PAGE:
You should read the book, it's probably the most powerful work of 'popular' philosophy ever published. I can't think of anything else that manages to be aimed at the everyday reader and yet be utterly provocative. Like it or loathe it, I'm not sure that anyone could be unmoved by it - therefore read it.

Philosophy is too often confined to ivory towers. Straw Dogs is a thunderbolt from, but anyone's standards, one of the most influential British philosophers in recent history - and this is before he wrote the book.
arvind13
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Re: straw dogs by john gray

Post by arvind13 »

Absolutely Nikolai more ppl should read it. Provocative book. You should also try reading heathen in his blindness. It represents a paradigm shift in social science, philosophy and cultural studies. The author has made it available for free in pDf form on the net. U should google it. "The heathen in his blindness"
Nikolai
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Re: straw dogs by john gray

Post by Nikolai »

I read the Introduction on the pdf. I'm not sure I would find the book very interesting. My own view is that all the world religions are alike, in that they are different ways of expressing a truth which in itself is indescribable. I also consider all philosophy, science and art as attempts at the same thing. Anyone who has thought deeply about epistemology, the self, agency, time and space would notice how seemingly disparate intellectual paths converge. I therefore make no ultimate distinction between religion and any other human activity - I wouldn't therefore be particular interested in the thesis that not all cultures have religion.

I would be interested though in what you think are the links between this book and Straw Dogs.
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Notvacka
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Re: straw dogs by john gray

Post by Notvacka »

Nikolai wrote:You should read the book...
Since it's you, Nikolai, who recommend it, I just might. :D
duszek
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Re: straw dogs by john gray

Post by duszek »

Do straw dogs symbolize something ?
Do they symbolize simple minded ambulant philosophers ?

Would Mickey Mouse be a straw dog in this sense ?
According to Walter Benjamin (as interpreted by A. Baricco) Mickey showed to a broad public what happens when you leave home and expose yourself to danger.
arvind13
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Re: straw dogs by john gray

Post by arvind13 »

Nikolai wrote:I read the Introduction on the pdf. I'm not sure I would find the book very interesting. My own view is that all the world religions are alike, in that they are different ways of expressing a truth which in itself is indescribable. I also consider all philosophy, science and art as attempts at the same thing. Anyone who has thought deeply about epistemology, the self, agency, time and space would notice how seemingly disparate intellectual paths converge. I therefore make no ultimate distinction between religion and any other human activity - I wouldn't therefore be particular interested in the thesis that not all cultures have religion.

I would be interested though in what you think are the links between this book and Straw Dogs.


John Gray talks about how many of the modern western concepts about human beings and society are derived from Christian ideas. Balagangadhara takes this theme and expands upon it much further. Here is what he says:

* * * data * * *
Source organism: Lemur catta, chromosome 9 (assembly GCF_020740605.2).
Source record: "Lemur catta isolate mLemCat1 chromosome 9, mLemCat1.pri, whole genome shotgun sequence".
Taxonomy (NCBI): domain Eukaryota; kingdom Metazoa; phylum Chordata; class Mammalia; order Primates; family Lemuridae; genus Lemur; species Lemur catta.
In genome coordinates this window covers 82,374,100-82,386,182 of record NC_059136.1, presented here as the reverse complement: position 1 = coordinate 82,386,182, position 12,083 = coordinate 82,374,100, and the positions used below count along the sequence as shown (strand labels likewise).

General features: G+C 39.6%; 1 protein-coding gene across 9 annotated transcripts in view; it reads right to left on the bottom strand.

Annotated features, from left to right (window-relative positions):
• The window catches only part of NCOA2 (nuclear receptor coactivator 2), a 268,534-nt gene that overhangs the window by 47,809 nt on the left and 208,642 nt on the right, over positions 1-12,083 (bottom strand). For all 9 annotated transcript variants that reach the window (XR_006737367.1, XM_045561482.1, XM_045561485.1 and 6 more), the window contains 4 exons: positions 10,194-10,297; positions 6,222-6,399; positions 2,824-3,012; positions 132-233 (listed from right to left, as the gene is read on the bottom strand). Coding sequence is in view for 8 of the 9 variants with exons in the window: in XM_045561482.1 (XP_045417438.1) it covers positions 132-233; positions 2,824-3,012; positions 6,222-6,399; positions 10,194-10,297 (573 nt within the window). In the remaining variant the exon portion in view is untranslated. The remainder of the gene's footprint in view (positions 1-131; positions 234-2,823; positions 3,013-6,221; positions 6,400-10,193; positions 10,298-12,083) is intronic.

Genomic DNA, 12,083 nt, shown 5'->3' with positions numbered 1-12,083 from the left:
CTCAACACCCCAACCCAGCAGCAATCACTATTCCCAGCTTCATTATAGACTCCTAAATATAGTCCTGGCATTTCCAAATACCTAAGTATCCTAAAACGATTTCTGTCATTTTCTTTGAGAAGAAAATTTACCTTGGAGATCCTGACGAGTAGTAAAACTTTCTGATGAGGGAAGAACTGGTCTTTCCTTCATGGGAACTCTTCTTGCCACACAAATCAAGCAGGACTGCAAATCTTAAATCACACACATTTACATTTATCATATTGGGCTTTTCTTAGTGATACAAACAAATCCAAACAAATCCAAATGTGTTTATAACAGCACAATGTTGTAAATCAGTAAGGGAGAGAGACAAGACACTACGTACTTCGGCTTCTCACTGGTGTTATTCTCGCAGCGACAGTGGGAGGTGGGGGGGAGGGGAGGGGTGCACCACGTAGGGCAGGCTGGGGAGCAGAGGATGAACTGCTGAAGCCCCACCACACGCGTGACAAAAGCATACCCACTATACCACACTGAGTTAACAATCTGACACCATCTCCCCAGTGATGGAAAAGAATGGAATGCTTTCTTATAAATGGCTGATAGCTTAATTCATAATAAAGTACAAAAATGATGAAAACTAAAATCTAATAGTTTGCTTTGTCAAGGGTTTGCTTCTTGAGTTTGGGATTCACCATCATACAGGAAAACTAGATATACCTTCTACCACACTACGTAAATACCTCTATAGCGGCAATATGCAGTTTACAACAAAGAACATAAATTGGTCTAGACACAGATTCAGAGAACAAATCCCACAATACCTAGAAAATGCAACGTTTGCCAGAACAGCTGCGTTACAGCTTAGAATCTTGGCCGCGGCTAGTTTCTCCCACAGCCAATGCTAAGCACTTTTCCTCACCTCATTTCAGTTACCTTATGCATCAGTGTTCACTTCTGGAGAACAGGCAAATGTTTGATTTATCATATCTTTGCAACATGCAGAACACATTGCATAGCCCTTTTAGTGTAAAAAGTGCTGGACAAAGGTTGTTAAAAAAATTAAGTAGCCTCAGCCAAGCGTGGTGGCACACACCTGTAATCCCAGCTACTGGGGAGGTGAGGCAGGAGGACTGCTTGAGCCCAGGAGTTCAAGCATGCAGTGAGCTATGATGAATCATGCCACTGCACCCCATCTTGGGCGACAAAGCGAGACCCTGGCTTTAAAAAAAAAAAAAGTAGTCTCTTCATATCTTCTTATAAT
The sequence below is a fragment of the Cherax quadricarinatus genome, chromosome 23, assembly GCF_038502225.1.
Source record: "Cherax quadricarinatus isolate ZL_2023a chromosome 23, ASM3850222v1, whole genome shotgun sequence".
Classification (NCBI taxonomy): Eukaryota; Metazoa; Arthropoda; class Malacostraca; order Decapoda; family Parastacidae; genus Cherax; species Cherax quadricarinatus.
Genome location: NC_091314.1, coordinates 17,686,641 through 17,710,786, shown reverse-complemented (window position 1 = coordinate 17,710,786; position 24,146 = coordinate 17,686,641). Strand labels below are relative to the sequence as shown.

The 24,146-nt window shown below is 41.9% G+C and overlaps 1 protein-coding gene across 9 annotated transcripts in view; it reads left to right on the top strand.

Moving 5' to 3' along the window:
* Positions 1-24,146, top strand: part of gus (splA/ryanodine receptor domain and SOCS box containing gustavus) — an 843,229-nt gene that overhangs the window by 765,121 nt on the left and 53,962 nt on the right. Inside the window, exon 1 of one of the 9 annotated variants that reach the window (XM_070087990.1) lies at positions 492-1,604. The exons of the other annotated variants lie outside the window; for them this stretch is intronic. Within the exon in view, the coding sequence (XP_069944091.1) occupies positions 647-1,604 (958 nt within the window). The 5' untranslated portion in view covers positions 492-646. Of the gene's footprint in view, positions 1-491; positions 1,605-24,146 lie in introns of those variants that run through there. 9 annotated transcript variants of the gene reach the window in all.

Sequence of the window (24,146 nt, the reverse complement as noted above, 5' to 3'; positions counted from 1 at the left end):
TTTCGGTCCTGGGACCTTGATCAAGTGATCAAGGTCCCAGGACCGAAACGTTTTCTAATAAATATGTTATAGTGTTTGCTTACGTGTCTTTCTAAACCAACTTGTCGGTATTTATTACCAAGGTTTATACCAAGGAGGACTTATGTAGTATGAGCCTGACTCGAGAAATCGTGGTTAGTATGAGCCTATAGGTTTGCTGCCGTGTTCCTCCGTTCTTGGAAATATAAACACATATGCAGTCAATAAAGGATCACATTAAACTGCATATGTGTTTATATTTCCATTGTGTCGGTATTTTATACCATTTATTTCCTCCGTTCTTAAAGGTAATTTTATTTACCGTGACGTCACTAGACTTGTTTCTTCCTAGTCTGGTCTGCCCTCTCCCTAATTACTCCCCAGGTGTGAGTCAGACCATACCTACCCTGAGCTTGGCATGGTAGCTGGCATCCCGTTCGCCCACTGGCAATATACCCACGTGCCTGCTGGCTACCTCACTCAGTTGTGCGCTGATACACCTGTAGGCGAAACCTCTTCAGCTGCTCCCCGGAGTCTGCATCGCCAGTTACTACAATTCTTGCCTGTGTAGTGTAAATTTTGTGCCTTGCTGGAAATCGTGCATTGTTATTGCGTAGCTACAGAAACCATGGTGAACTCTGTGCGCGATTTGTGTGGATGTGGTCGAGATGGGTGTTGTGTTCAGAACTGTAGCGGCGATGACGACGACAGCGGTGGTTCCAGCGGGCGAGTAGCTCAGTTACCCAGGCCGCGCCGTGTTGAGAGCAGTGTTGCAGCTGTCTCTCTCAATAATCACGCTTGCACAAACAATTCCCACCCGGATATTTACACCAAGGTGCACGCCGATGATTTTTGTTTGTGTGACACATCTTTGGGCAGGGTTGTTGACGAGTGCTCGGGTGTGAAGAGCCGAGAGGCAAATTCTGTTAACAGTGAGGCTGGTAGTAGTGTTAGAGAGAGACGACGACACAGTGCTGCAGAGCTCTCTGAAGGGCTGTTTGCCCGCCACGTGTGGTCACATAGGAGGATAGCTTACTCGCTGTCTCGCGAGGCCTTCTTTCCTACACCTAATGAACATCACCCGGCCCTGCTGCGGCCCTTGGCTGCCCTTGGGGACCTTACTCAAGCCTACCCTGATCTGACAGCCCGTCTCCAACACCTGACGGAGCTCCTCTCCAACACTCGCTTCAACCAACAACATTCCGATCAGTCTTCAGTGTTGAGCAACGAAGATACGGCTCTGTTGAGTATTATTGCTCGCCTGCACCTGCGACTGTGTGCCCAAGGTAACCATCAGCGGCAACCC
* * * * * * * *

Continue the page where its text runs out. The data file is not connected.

The kind of questions that Europe/West asks about human beings (especially in fields like psychology and philosophy) don't make sense to anyone who is not born within the framework of semitic religion (Christian, Muslim, or Jewish cultural background). All its claims about human beings, that human beings have rights, the notion of personhood, about the nature of state, the nature of law, etc are "secularized" versions of Christian theologies (by secularized I mean they are theological ideas dressed up in a neutral or scientific garb). They don't make sense to people like Chinese, Japanese, Indians who don't have these religions. In other words, the questions of Europe about human beings are not scientific questions, but theological questions.

John Gray himself addresses these issues in his books when he talks about secular humanists' notion of progress and how it comes from the Christian notion of providence. Pagans didn't perceive humans as progressing towards some goal. Another example: His straw dogs directly points to the fact that Greeks and Indians don't conceive of human beings as "persons".

Balagangadhara's book is revolutionary in the sense that it rewrites the history of European/Western culture. The story and history of Western culture is the story and history of Western Christianity. He does not merely make the claim that Christianity influenced the Western culture (everyone knows that, it's been discussed to death). The claim is that the history and story of the 'West' is the constant 'secularization' of Christian theological concepts. In this context, secularization refers to a process in which religious doctrines become increasingly more 'formalised'; in which they cast off their explicitly christian features and spreads in society in a 'neutral form'. The basic conceptual structure of these doctrines are retained, but dressed up in an alterable secular garb. The modern, secular institutions and ideas of Europe are still very much rooted in Biblical theology. This theology has influenced how the "West" has viewed, experienced, and described and continue to describe other cultures.

If his theory is right, it represents a paradigm shift in the social sciences and cultural studies. We will have to discard most if not all of our current theories about human beings, societies, and cultures
Nikolai
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Re: straw dogs by john gray

Post by Nikolai »

Thanks for that really interesting reply Arvind. I find what you are writing and the book really intersting so I've started a new thread here if you want to carry on

viewtopic.php?f=11&t=9902


Best wishes, Nikolai